21
January
2007
|
12:00 AM
America/New_York

Story Ideas for Media 1-22-07

News


President Holbrook Named to NIH Advisory Committee.
The National Institutes of Health (NIH) has selected seven individuals to serve as members of the Advisory Committee to the Director (ACD). Ohio State University President Karen A. Holbrook is one of the new members. Since1966, the ACD has advised the NIH Director on policy and planning issues. “These seven outstanding new members to the NIH Advisory Committee to the Director join a dedicated team of esteemed advisors,” said NIH Director Elias A. Zerhouni, M.D. “The NIH relies on the willingness of these great minds and the efforts of other scientists and public members who participate on advisory councils and peer-review committees.” The ACD advises the NIH Director on policy matters important to the NIH mission of conducting and supporting biomedical and behavioral research, research training, and translating research results for the public. CONTACT: Amy Murray, (614) 292-8385.


Research


The nose of a fetus can give clues to its health.
A measurement of the fetal nasal bone is now being used in conjunction with first trimester ultrasound screening, to detect risks of fetal abnormalities and birth defects, at the Ohio State University Medical Center. With the use of the nasal bone measurement, the test provides an even greater detection rate and a lower false positive rate than before. Ohio State’s Medical Center is among only a handful of medical centers around the country currently utilizing the measurement for prenatal diagnosis. “Standard tests do a good job of detecting the presence of Down syndrome,” says Dr. Richard O’Shaughnessy, maternal-fetal medicine specialist at Ohio State, “but by considering those tests together with a measurement of the nasal bone, the number of false positive results can be reduced.” CONTACT: Betsy Samuels, Medical Center Communications, (614) 293-3737. SEE: http://medicalcenter.osu.edu/mediaroom/press/article.cfm?ID=3012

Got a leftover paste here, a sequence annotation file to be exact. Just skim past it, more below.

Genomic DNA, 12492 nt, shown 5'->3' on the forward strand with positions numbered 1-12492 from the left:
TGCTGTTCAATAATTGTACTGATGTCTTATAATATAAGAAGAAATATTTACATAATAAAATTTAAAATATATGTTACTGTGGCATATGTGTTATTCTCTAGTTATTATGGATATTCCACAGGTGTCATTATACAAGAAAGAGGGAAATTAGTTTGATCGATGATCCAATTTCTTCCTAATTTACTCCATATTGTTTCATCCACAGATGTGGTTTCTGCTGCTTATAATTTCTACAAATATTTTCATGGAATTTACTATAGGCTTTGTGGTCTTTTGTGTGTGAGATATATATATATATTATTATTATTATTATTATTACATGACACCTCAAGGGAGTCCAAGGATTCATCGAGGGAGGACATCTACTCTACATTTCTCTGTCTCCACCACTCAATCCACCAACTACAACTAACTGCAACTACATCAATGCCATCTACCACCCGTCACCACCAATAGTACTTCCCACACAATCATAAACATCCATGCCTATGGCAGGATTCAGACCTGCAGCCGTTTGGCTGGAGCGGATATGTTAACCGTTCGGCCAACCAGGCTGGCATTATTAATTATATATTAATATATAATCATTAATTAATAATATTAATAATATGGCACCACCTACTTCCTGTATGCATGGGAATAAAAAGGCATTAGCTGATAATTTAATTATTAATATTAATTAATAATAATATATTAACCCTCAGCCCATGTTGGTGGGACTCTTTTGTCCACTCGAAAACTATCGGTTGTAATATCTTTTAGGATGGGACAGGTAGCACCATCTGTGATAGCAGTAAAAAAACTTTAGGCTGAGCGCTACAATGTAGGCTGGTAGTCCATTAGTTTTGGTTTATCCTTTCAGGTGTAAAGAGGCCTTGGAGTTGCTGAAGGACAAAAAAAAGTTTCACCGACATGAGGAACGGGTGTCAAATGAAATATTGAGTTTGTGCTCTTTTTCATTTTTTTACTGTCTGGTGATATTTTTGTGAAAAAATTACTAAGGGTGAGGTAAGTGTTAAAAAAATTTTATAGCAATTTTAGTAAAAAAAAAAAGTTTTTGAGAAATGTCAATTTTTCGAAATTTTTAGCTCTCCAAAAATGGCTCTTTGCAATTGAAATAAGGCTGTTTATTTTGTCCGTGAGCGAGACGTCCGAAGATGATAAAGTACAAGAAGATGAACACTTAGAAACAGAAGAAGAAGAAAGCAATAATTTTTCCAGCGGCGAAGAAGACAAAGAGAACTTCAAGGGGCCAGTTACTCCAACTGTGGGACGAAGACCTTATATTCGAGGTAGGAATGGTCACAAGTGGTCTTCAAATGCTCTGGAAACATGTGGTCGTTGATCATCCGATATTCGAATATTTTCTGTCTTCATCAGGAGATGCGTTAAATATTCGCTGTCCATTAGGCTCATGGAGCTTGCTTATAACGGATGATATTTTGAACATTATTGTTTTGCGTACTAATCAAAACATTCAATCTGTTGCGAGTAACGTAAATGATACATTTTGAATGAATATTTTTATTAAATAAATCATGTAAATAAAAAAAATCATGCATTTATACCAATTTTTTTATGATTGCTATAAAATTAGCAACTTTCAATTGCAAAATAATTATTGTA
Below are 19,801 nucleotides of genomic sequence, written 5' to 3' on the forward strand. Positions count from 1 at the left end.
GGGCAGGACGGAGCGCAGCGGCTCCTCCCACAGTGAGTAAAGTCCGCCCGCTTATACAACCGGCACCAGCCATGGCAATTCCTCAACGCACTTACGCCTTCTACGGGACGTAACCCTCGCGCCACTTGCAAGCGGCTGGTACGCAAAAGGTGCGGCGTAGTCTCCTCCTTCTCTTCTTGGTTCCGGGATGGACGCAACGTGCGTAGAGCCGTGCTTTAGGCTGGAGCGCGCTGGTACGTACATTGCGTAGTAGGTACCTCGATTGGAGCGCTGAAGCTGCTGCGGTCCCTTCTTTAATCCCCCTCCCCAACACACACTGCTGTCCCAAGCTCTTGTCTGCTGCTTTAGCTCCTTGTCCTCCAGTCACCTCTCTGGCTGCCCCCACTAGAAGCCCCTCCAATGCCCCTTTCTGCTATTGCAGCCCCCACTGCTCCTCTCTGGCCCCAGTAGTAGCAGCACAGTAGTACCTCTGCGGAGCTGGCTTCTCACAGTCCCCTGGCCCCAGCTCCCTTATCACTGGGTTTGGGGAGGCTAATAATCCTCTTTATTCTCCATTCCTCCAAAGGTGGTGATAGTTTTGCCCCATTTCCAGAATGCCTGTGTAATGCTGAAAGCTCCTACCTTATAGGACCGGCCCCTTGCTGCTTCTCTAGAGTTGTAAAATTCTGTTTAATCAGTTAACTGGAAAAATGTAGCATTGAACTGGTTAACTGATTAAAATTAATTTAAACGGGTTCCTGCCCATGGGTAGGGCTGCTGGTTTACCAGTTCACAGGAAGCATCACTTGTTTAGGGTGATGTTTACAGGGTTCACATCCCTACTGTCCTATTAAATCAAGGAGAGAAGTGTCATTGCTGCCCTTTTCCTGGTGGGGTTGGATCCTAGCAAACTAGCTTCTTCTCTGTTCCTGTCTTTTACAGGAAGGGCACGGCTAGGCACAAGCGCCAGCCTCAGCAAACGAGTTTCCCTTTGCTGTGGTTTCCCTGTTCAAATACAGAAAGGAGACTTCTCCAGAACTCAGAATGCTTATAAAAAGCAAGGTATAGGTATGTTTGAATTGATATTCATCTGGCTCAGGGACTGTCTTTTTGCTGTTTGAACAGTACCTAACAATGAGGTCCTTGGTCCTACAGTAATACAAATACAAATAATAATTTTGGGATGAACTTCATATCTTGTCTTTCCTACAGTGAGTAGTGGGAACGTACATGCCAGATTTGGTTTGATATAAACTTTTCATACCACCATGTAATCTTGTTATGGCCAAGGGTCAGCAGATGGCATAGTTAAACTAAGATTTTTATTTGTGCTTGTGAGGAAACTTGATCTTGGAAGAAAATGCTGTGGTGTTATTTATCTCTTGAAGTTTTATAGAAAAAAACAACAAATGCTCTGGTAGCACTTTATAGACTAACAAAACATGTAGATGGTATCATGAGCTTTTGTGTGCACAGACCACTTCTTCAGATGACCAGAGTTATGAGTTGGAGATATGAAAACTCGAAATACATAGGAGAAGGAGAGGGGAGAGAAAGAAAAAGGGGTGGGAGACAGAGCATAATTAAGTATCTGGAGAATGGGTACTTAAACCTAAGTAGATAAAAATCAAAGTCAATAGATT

Contact lenses a good choice for children 12 and younger. Children 8 to 12 years old are just as adept as teenagers at handling and wearing contact lenses. “Optometrists traditionally don't prescribe contact lenses to children until they are at least 12 years old,” said Jeffrey Walline, an assistant professor of optometry at Ohio State University. “But we found that younger children are just as responsible with their lenses.” He and his colleagues studied 169 children and teenagers who participated in the Contact Lens in Pediatrics (CLIP) study, which compares contact lens wear in children 8 to 12 with teens 13 to 17. About half the participants were in each group. The findings confirm those of a much smaller study conducted by Walline and others, which suggested that children 8 to 12 could easily handle daily disposable contact lenses. CONTACT: Jeffrey Walline, (614) 247-6840; Walline.1@osu.edu. SEE: http://researchnews.osu.edu/archive/kidviz.htm


Events


Conference to assist new state lawmakers in understanding health care needs in Ohio – Jan. 23.
Ohio State’s Center for Health Outcomes Policy and Evaluation Studies (HOPES) is bringing in 100 of the state’s top health care leaders for a post-election, invitational conference, “Charting the future of health care in Ohio,” to assist the new administration in identifying and understanding the top health care needs facing the state. The conference takes place from 10 a.m. to 3 p.m. at the Blackwell, 2110 Tuttle Park Place. The conference’s keynote speaker will be John Breaux, former three-term senator from Louisiana, who is now leading the “Ceasefire on Health Care” national health care reform campaign. Breaux will be introduced by former Ohio Senator John Glenn. CONTACT: Christine O’Malley, (614) 293-9406.


Faculty experts discuss “The Future of Moderate Republicanism” – Jan. 30. Ohio State faculty will discuss “The Future of Moderate Republicanism” from 7-9 p.m. on Tuesday (1/30) at the Wexner Center Film/Video Theater. Panelists include David Stebenne, associate professor of history and author of “Modern Republican: Arthur Larson and the Eisenhower Years”; Paul Beck, dean of the College of Social and Behavioral Sciences; and moderator Nancy Rogers, dean of the Moritz College of Law. The panelists will look at the last time the moderates were in charge of the national GOP, why they lost control, and their prospects now for regaining influence in the party. CONTACT: Elizabeth Tarpy Alcalde, (614) 247-4462 or Shari Lorbach, (614) 688-4532.


The person listed as the CONTACT will have the most current information about the story. Call on our media relations staff for help with any Ohio State story: Liz Cook;(614) 292-7276 or cook.17@osu.edu; Shelly Hoffman;(614) 247-4748 or hoffman.511@osu.edu; Jim Lynch; (614) 247-4110 or lynch.270@osu.edu; or Amy Murray; (614) 292-8385 or murray-goedde.1@osu.edu